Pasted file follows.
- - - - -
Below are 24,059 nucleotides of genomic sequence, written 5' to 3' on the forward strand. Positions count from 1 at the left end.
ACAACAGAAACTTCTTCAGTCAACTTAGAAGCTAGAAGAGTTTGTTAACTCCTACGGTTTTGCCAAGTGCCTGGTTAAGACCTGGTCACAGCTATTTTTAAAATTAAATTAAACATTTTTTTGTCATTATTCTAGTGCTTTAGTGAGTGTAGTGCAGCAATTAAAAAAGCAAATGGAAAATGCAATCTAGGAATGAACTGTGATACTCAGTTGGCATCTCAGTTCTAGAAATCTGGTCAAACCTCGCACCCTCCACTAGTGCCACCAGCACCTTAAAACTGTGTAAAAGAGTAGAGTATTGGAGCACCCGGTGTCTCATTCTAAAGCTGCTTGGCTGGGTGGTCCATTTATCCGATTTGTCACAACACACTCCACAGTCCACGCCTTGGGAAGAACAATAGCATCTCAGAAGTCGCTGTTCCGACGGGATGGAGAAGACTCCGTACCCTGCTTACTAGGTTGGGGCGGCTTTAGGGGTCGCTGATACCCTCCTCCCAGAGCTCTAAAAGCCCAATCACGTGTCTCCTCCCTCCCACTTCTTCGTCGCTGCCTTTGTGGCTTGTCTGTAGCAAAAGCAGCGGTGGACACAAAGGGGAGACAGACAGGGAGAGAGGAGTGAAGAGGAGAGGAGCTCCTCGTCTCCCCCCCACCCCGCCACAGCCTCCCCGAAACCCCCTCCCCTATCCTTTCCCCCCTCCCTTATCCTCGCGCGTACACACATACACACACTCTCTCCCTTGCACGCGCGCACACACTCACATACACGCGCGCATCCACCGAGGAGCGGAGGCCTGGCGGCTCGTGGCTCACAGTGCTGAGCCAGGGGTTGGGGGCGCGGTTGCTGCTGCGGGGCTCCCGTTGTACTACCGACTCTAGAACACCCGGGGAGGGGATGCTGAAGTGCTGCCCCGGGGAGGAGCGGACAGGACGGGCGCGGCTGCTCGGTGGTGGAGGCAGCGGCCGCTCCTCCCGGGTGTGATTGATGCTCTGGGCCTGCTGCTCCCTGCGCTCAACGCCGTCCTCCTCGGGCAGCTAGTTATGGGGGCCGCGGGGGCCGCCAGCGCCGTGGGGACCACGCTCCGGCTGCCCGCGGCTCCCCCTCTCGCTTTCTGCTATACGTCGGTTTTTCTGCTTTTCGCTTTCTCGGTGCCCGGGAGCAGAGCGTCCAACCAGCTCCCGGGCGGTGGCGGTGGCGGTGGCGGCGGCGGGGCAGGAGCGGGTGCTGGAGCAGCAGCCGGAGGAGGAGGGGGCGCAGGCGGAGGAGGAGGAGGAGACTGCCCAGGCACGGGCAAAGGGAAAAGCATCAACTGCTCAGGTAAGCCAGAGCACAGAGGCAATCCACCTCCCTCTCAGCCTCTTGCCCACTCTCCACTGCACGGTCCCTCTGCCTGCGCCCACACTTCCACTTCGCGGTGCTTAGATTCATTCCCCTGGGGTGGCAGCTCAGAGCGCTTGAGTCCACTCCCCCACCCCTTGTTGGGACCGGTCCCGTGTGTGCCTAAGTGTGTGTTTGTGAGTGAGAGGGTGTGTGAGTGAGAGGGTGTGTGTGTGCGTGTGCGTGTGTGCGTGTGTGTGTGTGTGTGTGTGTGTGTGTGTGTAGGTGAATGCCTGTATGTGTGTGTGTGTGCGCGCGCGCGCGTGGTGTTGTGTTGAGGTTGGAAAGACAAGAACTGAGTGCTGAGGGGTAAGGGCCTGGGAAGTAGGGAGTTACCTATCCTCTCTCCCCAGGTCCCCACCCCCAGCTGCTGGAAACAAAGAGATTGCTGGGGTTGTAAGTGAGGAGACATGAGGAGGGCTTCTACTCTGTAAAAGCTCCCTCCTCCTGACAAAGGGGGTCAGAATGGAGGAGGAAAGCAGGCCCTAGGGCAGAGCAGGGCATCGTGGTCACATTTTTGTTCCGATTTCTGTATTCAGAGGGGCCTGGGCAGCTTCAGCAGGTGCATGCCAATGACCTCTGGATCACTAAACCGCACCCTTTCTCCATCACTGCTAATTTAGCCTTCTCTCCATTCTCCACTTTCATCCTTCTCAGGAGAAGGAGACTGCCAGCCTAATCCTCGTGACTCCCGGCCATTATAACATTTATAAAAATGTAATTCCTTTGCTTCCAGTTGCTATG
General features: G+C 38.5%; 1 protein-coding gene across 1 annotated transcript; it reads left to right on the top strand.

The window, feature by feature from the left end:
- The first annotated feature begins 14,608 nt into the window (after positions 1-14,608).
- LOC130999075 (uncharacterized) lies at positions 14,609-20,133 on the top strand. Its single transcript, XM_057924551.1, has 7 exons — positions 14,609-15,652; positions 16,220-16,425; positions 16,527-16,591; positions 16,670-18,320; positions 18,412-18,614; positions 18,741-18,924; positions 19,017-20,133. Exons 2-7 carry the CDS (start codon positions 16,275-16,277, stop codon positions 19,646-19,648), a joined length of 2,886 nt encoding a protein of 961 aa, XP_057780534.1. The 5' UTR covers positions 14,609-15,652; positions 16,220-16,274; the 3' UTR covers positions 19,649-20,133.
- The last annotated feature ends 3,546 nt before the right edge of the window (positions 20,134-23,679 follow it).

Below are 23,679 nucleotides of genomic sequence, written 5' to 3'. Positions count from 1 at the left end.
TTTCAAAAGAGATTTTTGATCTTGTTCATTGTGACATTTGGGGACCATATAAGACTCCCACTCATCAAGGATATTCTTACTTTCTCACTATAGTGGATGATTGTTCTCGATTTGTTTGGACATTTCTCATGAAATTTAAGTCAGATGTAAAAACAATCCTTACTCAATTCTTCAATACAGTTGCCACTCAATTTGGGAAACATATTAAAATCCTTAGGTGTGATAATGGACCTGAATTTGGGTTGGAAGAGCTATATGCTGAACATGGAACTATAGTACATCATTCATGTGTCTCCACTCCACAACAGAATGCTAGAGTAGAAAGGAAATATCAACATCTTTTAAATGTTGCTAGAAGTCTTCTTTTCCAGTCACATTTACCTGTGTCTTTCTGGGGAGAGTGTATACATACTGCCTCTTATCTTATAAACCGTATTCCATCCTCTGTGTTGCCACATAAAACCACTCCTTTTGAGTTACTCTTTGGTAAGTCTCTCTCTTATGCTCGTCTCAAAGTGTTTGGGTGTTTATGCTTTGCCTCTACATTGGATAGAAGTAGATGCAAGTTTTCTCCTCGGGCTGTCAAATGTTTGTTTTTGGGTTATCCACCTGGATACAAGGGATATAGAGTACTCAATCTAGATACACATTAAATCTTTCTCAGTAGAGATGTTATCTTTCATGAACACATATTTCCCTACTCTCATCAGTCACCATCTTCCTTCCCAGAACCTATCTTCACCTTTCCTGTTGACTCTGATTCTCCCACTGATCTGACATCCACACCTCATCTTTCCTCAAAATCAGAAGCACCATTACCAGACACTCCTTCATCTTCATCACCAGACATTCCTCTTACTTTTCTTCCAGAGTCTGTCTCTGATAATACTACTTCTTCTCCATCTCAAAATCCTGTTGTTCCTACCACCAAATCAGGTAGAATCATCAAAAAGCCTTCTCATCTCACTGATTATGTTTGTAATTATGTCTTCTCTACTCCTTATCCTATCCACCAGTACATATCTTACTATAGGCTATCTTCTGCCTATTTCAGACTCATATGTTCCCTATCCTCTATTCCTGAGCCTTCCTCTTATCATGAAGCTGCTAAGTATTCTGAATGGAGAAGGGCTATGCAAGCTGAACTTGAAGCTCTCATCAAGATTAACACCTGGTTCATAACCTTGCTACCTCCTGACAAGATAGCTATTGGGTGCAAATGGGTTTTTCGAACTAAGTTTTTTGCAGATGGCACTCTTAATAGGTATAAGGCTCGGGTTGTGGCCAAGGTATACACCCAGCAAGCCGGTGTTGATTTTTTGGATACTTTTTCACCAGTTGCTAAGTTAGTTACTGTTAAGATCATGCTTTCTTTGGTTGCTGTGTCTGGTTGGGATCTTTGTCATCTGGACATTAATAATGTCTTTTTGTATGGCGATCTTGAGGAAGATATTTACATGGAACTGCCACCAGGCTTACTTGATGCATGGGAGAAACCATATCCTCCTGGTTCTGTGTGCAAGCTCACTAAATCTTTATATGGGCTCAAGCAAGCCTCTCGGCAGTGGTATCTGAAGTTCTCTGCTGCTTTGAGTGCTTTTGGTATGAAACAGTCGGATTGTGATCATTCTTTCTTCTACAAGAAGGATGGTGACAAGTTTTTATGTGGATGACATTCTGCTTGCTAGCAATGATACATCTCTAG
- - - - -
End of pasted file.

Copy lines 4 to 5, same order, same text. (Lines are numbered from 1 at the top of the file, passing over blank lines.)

The window, feature by feature from the left end:
- The first annotated feature begins 14,608 nt into the window (after positions 1-14,608).